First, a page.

Call it torture, call it university.
No, arts and crafts is all I need --
I'll take calligraphy and then I'll make a fake degree.
College Kids; Relient K
Bizarro thought of the day: I'm almost at the end of my second year of uni. Four more weeks and then Summer holidays. How did that even happen?
On the one hand, it feels like I only started last week (seriously, where did two years go?). But on the other hand -- the hand that apparently realises I no longer hover over the college style guide triple-checking the formatting of every essay, and which also notices I've stopped being a square and handing in those essays a week early -- it definitely feels like two years. Over halfway!
My uni experience has been kind of different to most peoples' since: a) I'm about twelve years older than your average first year student; and b) my college is in South Australia and I am (mostly) in Queensland. The distance thing has provided its own set of challenges and blessings. There are times when I've wished I could simply ask my lecturer a quick clarifying question rather than having to launch a series of emails which may or may not be answered in time, depending on how techno-savvy the teacher is. I also think it would be both cool and helpful to be able to engage in class discussions and learn from the other students.
However, having done homeschooling for highschool and worked a bit of freelance (both of which taught me that I can quite happily work on my own), it's been ideal for me to be studying distance. It fits well with my learning style, and motivation hasn't been a problem. I definitely do not miss having to do aural presentations (public speaking, even of such a minor kind, is a shadowy lurking terror for me), and I love that I can pause and rewind lectures infinitely, instead of having to rely entirely on hastily-scrawled notes taken in class. Plus, while I'm on the same timeframe as 'regular' uni students (something people don't always get), there is a sense of freedom in not having to rock up to class at a specific time each day. And it's a lot of fun taking a bunch of books and a blanket outside to sit and study under the sun.
I don't like that studying tends to make me measure out my days in terms of semesters and holidays and due dates (I would much rather measure out my life in coffee spoons; thank you, T. S. Eliot) and boy it feels antisocial and self-centred to lock myself away and study when my family is around. But the excellent things abound. I love that, while I'm majoring in creative writing, the fact that I'm studying at a Christian college means there are compulsory theology units, and I basically get to study a whole world of things I would never have picked out for myself. Who knew that philosophy would be so appealing? I love that it's a non-denominational school, and the lecturers range from a wealth of church backgrounds including Baptist, Pentecostal, Salvation Army, Catholic, and Reformed traditions. I love that one cannot be a pampered, temperamental little wordsmith while studying, but that -- no arguments -- one has to write to deadlines and to guidelines. I have to write stuff I might not want to write, and to do it creatively. There is no time to stroke the muse. One simply has to make the words come out. It's excellent preparation for the writer's life or a freelance career.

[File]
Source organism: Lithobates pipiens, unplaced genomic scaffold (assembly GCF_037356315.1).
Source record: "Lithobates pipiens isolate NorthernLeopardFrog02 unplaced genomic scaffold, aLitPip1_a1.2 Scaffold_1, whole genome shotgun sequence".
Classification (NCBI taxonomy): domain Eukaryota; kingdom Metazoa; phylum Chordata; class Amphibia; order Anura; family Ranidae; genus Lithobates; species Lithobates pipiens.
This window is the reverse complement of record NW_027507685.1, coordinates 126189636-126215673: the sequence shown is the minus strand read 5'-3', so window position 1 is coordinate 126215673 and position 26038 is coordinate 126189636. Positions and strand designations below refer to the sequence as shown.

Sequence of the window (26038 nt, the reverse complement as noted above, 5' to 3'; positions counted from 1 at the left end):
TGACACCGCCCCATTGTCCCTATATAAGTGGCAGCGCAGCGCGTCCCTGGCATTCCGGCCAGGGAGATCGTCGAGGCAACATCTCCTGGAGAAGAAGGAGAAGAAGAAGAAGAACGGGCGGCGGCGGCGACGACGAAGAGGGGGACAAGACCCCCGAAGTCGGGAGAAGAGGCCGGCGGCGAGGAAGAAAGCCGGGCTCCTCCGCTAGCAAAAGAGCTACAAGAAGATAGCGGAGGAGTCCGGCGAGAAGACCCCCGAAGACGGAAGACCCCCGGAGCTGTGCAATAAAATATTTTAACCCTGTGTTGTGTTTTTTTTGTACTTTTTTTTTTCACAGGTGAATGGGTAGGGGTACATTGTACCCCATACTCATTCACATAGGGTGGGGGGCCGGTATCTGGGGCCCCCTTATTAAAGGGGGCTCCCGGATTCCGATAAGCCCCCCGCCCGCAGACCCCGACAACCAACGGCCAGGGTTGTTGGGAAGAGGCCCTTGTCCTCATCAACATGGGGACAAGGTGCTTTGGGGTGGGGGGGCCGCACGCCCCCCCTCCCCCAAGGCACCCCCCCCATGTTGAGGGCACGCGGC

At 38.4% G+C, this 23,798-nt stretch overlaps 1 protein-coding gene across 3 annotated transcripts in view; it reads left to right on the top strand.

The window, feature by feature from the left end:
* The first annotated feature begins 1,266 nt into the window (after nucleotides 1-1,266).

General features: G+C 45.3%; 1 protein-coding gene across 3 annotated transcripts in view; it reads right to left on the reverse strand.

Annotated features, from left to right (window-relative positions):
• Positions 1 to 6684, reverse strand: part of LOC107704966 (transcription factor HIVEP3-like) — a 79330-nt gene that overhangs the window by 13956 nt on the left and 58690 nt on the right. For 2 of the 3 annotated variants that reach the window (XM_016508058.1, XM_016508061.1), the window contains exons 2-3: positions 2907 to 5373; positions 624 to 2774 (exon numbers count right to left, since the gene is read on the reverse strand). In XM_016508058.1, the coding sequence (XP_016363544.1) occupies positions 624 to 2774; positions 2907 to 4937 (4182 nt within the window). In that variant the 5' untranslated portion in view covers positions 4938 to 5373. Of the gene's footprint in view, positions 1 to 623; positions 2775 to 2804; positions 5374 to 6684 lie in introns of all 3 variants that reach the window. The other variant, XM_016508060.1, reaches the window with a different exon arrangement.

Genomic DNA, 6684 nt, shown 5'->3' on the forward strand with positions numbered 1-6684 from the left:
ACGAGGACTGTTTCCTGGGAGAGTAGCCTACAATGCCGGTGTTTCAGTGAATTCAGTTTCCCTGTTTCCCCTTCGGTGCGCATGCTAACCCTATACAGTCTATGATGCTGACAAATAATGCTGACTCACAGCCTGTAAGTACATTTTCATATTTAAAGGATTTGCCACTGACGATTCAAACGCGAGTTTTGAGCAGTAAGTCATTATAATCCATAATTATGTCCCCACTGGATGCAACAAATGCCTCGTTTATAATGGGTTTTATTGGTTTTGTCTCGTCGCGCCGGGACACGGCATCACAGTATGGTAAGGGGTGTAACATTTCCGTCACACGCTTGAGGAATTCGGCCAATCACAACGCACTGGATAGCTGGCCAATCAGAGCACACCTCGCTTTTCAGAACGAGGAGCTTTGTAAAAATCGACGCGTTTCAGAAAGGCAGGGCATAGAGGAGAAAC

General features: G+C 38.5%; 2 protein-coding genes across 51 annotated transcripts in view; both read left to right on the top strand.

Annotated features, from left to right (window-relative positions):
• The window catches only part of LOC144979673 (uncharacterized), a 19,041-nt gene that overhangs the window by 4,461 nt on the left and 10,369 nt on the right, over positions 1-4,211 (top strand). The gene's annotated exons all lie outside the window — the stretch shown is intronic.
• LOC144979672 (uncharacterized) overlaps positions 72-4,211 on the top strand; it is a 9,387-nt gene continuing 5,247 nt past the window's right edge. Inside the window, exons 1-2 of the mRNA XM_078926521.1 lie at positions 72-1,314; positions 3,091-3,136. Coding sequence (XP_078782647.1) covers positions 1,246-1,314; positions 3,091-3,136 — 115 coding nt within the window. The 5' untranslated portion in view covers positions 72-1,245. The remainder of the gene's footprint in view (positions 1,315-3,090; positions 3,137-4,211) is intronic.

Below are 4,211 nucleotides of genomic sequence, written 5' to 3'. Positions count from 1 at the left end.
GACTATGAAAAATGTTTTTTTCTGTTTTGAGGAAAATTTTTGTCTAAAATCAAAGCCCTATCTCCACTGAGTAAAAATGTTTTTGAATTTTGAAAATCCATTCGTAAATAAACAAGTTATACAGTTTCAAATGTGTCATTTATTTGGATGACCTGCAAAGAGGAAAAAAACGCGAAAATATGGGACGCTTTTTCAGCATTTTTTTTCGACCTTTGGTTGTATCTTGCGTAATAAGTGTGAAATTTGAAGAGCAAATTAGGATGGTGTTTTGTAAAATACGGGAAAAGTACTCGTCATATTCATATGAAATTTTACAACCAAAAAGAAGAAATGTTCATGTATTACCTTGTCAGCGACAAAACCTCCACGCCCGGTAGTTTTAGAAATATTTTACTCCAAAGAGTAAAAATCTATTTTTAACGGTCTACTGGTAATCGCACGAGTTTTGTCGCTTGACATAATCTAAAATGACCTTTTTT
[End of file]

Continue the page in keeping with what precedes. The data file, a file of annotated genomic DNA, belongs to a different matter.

I love, too, that being forced to study something (it sounds harsh when it's put like that but I really mean it in quite another way) gives me the opportunity to learn to like something I'd never otherwise care about. My new awareness is that I can love just about anything if I'm made to study it (Mum, remember setting me that term of insects in year 7 or 8? I groaned, but then I became a fanatic. Yes, I'm a nerd). Immersion seems to work that way for me. Someone once told me that the best way to learn to hate literature is to study it at university. So far I'm finding that the opposite is true, and that makes me happy. Oh, and there's so much reading. Yeah.
Okay, I was going to talk about subjects now and subjects future (picking subjects each semester definitely remains my favourite thing) but that'll have to wait because this post got epically long. You can blame it on Annie Laurie. She asked about school.
* * * * *
Katie -- and the Spring days keep getting better and better! Mm, I'm loving this weather.
Samantha -- :D to all of your comments.
Caitlin -- YES! I need to head south to catch up with my family and all the friends in that area -- including you!
Asea -- Paper nerds UNITE!
Staish -- Filing nerds UNITE!
Mothercare -- I love you, too :)
Rebecca Simon -- Hugs right back at you! And yes, I totally recommend Josh Harris' book.
Simplythis -- Ooh, I wish I were more geeky and could help you with this dilemma but I'm normally all like yay Firefox you rule the worrrrrld but... if it eats pictures, I'm not so sure.
Mitanika -- I want to know so much more about this possible going-back-to-school!